Domestic Violence and Homelessness
Domestic violence is a leading cause of homelessness for women and children in the United States and a lack of affordable housing options is regularly reported by survivors as a primary barrier to escaping abuse. Housing programs provide critical services for survivors of domestic violence and are often a key component that allows survivors to flee the violence perpetrated against them.

Often, leaving an abusive relationship means leaving a place of residence.  Taking this into consideration, it is not surprising that a major barrier to leaving an abusive relationship is housing.  A domestic violence survivor may face many challenges in the area of housing.  They may not be able to afford to live on their own; they may have bad credit or may be denied housing due to a history of domestic violence.  The reality for many domestic violence survivors is that having consistent and stable housing means staying in an abusive relationship.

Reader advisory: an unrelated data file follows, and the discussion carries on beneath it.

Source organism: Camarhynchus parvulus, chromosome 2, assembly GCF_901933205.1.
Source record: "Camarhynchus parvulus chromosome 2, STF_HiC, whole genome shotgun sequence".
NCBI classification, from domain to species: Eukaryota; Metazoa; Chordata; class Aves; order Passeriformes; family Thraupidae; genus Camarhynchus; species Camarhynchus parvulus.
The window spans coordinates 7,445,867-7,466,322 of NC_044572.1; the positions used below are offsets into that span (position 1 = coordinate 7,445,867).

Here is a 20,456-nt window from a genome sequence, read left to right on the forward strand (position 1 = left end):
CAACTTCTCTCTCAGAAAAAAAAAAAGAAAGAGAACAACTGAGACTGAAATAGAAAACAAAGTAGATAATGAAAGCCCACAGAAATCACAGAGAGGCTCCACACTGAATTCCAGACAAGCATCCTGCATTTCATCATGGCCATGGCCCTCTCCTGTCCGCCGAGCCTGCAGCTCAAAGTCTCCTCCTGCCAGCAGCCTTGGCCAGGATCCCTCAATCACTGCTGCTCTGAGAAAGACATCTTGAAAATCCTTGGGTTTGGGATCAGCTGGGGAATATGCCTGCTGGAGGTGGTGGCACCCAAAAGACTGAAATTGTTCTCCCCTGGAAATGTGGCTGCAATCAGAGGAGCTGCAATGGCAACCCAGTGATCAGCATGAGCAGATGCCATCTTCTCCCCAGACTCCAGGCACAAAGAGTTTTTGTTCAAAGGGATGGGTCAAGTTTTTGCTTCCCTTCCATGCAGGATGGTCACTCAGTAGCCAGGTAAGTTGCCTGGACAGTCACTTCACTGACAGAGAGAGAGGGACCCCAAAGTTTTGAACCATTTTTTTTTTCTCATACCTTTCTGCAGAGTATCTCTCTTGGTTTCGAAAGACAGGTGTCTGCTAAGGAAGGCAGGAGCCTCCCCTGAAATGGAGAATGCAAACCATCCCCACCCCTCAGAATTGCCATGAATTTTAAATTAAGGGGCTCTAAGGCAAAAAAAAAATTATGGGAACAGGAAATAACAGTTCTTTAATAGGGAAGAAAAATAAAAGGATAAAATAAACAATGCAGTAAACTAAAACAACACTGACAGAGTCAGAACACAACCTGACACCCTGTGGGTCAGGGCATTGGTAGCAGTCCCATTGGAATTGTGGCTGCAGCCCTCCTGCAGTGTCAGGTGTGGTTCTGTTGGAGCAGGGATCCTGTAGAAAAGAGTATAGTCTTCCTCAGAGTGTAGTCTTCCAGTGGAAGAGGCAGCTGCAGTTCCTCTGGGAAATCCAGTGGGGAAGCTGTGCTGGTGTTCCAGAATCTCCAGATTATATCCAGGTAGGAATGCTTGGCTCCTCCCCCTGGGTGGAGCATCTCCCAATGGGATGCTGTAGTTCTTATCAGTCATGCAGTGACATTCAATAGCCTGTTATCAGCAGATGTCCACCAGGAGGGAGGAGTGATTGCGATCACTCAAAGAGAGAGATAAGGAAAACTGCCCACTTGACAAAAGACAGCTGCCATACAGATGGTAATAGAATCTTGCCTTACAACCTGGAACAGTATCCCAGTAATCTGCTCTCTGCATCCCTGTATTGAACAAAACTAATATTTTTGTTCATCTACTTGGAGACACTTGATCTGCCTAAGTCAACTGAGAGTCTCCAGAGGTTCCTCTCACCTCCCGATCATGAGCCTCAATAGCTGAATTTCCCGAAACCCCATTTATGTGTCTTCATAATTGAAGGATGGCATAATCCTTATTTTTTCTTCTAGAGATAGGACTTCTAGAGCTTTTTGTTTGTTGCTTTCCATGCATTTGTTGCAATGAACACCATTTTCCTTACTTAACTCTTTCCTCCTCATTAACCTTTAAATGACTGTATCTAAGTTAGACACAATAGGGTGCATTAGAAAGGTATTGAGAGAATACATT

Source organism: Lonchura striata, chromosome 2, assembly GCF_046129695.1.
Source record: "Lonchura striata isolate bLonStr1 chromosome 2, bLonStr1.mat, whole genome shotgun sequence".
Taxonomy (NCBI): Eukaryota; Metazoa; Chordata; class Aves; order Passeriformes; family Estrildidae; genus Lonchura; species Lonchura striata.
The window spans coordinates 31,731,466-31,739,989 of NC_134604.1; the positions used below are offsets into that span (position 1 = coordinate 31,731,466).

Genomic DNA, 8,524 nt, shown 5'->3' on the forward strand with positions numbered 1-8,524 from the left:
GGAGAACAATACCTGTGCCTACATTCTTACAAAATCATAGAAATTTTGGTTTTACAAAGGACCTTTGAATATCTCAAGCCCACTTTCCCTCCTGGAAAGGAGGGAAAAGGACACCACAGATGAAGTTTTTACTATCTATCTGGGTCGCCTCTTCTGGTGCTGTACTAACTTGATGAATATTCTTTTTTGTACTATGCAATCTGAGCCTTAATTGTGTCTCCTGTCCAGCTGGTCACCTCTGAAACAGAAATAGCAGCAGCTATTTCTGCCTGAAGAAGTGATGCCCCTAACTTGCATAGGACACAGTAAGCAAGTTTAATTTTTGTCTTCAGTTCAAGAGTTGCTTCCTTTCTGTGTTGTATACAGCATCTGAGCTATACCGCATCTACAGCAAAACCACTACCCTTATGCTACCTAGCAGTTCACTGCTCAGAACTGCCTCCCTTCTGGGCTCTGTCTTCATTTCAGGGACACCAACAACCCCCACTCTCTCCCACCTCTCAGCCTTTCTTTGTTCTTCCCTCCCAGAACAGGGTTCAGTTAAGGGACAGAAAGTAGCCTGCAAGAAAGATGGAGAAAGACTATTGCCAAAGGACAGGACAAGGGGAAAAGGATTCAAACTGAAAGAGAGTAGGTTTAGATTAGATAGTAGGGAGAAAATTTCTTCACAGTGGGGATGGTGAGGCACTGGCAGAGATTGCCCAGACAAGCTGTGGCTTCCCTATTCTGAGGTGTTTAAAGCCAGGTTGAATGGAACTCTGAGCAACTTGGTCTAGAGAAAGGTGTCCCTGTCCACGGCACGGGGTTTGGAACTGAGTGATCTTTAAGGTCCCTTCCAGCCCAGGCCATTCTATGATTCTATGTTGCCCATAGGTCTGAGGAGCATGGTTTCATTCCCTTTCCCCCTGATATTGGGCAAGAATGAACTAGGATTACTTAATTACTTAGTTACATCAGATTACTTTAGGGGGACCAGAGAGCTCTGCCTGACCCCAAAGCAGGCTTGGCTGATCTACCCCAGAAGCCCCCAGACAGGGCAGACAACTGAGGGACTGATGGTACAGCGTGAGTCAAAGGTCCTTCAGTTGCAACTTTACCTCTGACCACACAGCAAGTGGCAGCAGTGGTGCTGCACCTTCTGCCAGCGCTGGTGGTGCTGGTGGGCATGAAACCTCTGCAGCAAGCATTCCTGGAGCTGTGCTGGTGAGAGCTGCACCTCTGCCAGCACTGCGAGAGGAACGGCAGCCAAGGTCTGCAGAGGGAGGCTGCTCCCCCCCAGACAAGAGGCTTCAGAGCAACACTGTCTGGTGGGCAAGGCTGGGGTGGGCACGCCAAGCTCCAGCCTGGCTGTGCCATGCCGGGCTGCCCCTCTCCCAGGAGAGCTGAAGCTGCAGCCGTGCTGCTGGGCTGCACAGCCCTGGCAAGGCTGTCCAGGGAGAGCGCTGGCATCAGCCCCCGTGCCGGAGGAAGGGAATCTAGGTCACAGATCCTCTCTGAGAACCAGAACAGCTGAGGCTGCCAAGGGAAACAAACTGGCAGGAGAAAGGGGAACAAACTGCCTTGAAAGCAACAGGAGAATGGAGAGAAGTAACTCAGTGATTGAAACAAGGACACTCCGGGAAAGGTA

Shelters are a form of emergency housing and often have case management services to help a survivor create a plan to get back on their feet.  Transitional housing programs offer a longer stay than shelters and usually are subsidized.  Sometimes priority is given to domestic violence survivors in public housing.

Some financial assistance is available to domestic violence survivors through the Victims of Crime Program.  If survivors have had police involvement in their domestic violence situation, they may qualify for relocation expenses or other expenses related to keeping them safe in their current home.  For example, they may get help with changing the locks on doors.

Because of past discrimination experienced by domestic violence survivors, certain laws were created to protect the rights of domestic violence survivors.  The Violence Against Women Act (VAWA) of 2005 states that a person cannot be denied public housing because they are a victim of domestic violence .The Federal Fair Housing Act bans landlords and housing providers from discriminating against domestic violence survivors either by denying an application from a domestic violence survivor or evicting a survivor (ACLU, Women’s Rights Project).